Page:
Sunday, October 25, 2015

Pomegranate and Pumpkin Season Here At Windmill Farm

My hands will tell you what I have been doing lately.  They are stained purple and most of my gardening clothes have spots of purple stains splattered all over them.  Yes, it is pomegranate season!

For 2 weeks, we picked a row of pomegranates every day, sorted them by size and condition.  I must say the crop this year has been pretty wonderful, in spite of lack of rain and very few times of watering the trees.  We tried to pick only the biggest poms with no splits the first go around.  


I started my social media marketing on Facebook and craigslist.  It was slow going at first, I believe because it was in the high 80 degree weather and for some reason, pomegranates are thought of in cool weather terms.  It is a real killer when I saw that the grocery stores were selling medium sized poms for $3.00 each and I am selling large-ex-large sized ones, in a box of at least 25+ for $10.00.  We sell our jumbo perfects for $1 each.
The 2nd go around picking on the trees showed some minor splits in the poms mainly due to the fact that we had a blink of an eye, rain storm.  Rain always causes poms to split.  
After having a few cases of splits in the sorting shed, I decided to bring out my pom juicer and started making juice.  It is actually very fun, I set myself a system of a case of splits on one side, my cutting board and juicer in the middle and an empty case to throw the juiced poms on the left. It is a hand crank, pull the lever down type juicer, but really, not that hard of a job.

Frank purchased new, one gallon jugs and I purchased 32 oz. plastic containers from Cash and Carry.  I also decided to try out doing 16 oz., water bottle sized containers to give to people to try the juice or little gifts to people.  The juice seems to have been more popular that I thought.  After mentioning we do have juice on Facebook, several of our customers called to order their sized container.  So much so, I am juicing every day any pomegranates split that Frank picks that day, a regular assembly line of boxes to sell; boxes to juice.



Worst part about juicing is if I get started, I sometimes forget to change my shirt to one I already have stained and end up with another shirt to add to the pomegranate stained wardrobe.  Luckily, the sorting shed has concrete (but now stained pomegranates colored floors) that can be washed; stainless steel table and sink that gets washed every batch.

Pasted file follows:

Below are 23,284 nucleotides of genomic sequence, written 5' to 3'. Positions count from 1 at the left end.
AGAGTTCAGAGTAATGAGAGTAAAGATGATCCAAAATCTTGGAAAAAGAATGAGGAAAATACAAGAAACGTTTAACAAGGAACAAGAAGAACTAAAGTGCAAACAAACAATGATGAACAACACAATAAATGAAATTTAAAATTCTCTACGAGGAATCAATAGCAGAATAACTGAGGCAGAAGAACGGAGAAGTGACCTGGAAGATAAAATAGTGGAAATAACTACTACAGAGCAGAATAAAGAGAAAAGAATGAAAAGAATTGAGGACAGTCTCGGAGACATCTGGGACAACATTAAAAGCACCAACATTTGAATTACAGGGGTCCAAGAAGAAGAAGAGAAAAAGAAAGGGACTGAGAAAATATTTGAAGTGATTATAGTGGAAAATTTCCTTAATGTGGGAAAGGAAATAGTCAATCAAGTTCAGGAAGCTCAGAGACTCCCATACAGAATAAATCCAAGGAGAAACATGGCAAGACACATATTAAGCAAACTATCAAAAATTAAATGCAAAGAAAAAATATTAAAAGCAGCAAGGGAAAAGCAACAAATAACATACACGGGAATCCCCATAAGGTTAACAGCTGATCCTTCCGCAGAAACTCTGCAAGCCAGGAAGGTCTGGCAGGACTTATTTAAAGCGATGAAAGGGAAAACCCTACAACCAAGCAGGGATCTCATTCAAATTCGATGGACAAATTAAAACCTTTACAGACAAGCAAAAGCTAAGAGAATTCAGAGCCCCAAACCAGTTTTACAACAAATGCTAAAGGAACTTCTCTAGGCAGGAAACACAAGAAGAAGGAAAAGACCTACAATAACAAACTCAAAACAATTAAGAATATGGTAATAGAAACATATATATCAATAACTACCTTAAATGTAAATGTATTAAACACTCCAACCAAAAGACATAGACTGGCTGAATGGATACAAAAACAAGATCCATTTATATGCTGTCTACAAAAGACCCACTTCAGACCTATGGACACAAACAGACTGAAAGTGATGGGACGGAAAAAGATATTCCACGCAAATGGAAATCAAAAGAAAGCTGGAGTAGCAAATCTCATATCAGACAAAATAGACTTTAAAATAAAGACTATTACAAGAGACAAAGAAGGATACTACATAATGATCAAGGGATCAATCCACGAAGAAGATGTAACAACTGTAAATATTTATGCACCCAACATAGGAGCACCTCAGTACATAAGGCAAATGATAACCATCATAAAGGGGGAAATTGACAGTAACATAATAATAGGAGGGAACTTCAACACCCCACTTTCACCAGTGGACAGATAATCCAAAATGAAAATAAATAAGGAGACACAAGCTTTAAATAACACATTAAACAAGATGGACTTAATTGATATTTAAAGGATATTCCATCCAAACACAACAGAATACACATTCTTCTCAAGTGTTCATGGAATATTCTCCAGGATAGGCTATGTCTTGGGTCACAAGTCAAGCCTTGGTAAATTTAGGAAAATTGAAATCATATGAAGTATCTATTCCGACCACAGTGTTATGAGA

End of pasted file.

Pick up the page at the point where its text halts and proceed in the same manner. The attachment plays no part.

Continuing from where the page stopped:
Oh, and now all my sorting shed hand towels and large towels are stained purple.

In between the juicing, I have been picking and selling pumpkins and received a few orders for flowers to be presented inside a pumpkin.  I can never resist using whatever the gardens produce in my arrangements.  And since we still are getting cherry tomatoes and basil in the garden, I added some of those, along with dill to the flower arrangement.


Who said when you get to retirement years, you travel and are able to sit and read all the day long.  Not at Windmill Farm!!!  I told a friend the other day who was talking about a great book she was reading, that I don't read books anymore.  I only have time to read short articles in magazines or just look at the pictures. The outside gardens, lawns and trees keep calling my name to come outside and see what we are producing.

Wednesday, October 7, 2015

Wedding Flowers; Pomegranates Ripe

 
Our pomegranate season has started.  We are picking each day hoping to beat any forcasted rain or before they pop open.  Frank and I did something different this year.  What we used to do is each take a side of a row and pick all around the trees and place the poms on the ground.  When we finished a row, Frank would bring the tractor and we would fill the bucket with the picked poms and then take them over to the shed for me to sort sizes and condition.
Did you know that pomegranate trees are filled with thorns??  The fruit is not easy to pick and your hands get all poked and cut.  Yesterday Frank got a blood running down his face from a thorn scraping across his nose.  This year, I remembered we had a kid's blue plastic tub in the yard for the dogs to get wet in.  We put the big round plastic wading pool on a pallet and brought it into the rows, elevated at arms height.  So as we were picking, we just put the poms in the wading pool, only handling them once in the field.  When full, Frank took the pallet over to shed and he was able to drop it off and still use the tractor for other things while I sorted.  Less bending, easy accessibility.
We are selling the pomegranates very reasonable by the small, medium, large sizes and small, medium, large case sizes.  Also selling the jumbo poms for $1 each and yesterday I saw them in the stores, maybe a medium sized one for $3.  If interested in any of our pomegranates, give us a call.
My last wedding of the season went well.  I thought the flowers turned out beautiful.  We used many from our farm gardens, but the bride wanted carnations, baby breath and lisianathus which I do not have. The Mom had a contact that went to SF flower mart and got us several bucket full which saved the day.

Luckily, I had the help to do all of this from a good friend, Sarah.  We made 20 large table arrangements; 15 boutonnieres; 1 Bride's bouquet; 9 Bridesmaid bouquets; table greens, 3 corsages.

The bride's colors were pinks, mauves, taupes, violet, purples, with greens from hydrangeas.








Lots of photos of flowers, I love how the corsages turned out.
Sad to say our growing season is ending for flowers and produce.  I did pick a huge basket full of egg plant and picked apples for the roadside stand out front.  And of course, all our pumpkins are ready along with the poms.  


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